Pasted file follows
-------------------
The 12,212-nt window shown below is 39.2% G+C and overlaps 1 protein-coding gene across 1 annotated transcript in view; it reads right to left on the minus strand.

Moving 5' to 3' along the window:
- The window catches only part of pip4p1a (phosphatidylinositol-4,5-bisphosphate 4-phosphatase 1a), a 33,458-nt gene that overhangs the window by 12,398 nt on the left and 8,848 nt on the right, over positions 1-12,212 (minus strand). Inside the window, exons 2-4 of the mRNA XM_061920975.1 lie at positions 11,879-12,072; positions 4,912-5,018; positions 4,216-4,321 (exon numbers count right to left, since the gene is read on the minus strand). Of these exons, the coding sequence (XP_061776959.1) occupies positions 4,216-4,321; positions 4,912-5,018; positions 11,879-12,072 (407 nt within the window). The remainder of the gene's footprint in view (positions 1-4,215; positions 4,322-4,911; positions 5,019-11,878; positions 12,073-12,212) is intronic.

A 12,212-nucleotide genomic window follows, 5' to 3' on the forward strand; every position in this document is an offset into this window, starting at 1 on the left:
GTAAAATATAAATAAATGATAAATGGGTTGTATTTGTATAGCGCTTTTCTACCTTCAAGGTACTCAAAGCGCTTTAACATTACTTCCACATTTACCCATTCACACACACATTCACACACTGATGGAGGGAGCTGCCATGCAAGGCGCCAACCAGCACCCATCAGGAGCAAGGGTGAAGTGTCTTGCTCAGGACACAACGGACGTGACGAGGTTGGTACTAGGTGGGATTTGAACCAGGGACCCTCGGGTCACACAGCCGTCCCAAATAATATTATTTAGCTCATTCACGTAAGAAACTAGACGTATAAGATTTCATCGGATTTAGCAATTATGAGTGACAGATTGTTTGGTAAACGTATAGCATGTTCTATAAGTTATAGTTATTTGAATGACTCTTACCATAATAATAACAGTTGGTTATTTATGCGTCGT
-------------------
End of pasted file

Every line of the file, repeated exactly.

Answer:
The 12,212-nt window shown below is 39.2% G+C and overlaps 1 protein-coding gene across 1 annotated transcript in view; it reads right to left on the minus strand.

Moving 5' to 3' along the window:
- The window catches only part of pip4p1a (phosphatidylinositol-4,5-bisphosphate 4-phosphatase 1a), a 33,458-nt gene that overhangs the window by 12,398 nt on the left and 8,848 nt on the right, over positions 1-12,212 (minus strand). Inside the window, exons 2-4 of the mRNA XM_061920975.1 lie at positions 11,879-12,072; positions 4,912-5,018; positions 4,216-4,321 (exon numbers count right to left, since the gene is read on the minus strand). Of these exons, the coding sequence (XP_061776959.1) occupies positions 4,216-4,321; positions 4,912-5,018; positions 11,879-12,072 (407 nt within the window). The remainder of the gene's footprint in view (positions 1-4,215; positions 4,322-4,911; positions 5,019-11,878; positions 12,073-12,212) is intronic.

A 12,212-nucleotide genomic window follows, 5' to 3' on the forward strand; every position in this document is an offset into this window, starting at 1 on the left:
GTAAAATATAAATAAATGATAAATGGGTTGTATTTGTATAGCGCTTTTCTACCTTCAAGGTACTCAAAGCGCTTTAACATTACTTCCACATTTACCCATTCACACACACATTCACACACTGATGGAGGGAGCTGCCATGCAAGGCGCCAACCAGCACCCATCAGGAGCAAGGGTGAAGTGTCTTGCTCAGGACACAACGGACGTGACGAGGTTGGTACTAGGTGGGATTTGAACCAGGGACCCTCGGGTCACACAGCCGTCCCAAATAATATTATTTAGCTCATTCACGTAAGAAACTAGACGTATAAGATTTCATCGGATTTAGCAATTATGAGTGACAGATTGTTTGGTAAACGTATAGCATGTTCTATAAGTTATAGTTATTTGAATGACTCTTACCATAATAATAACAGTTGGTTATTTATGCGTCGT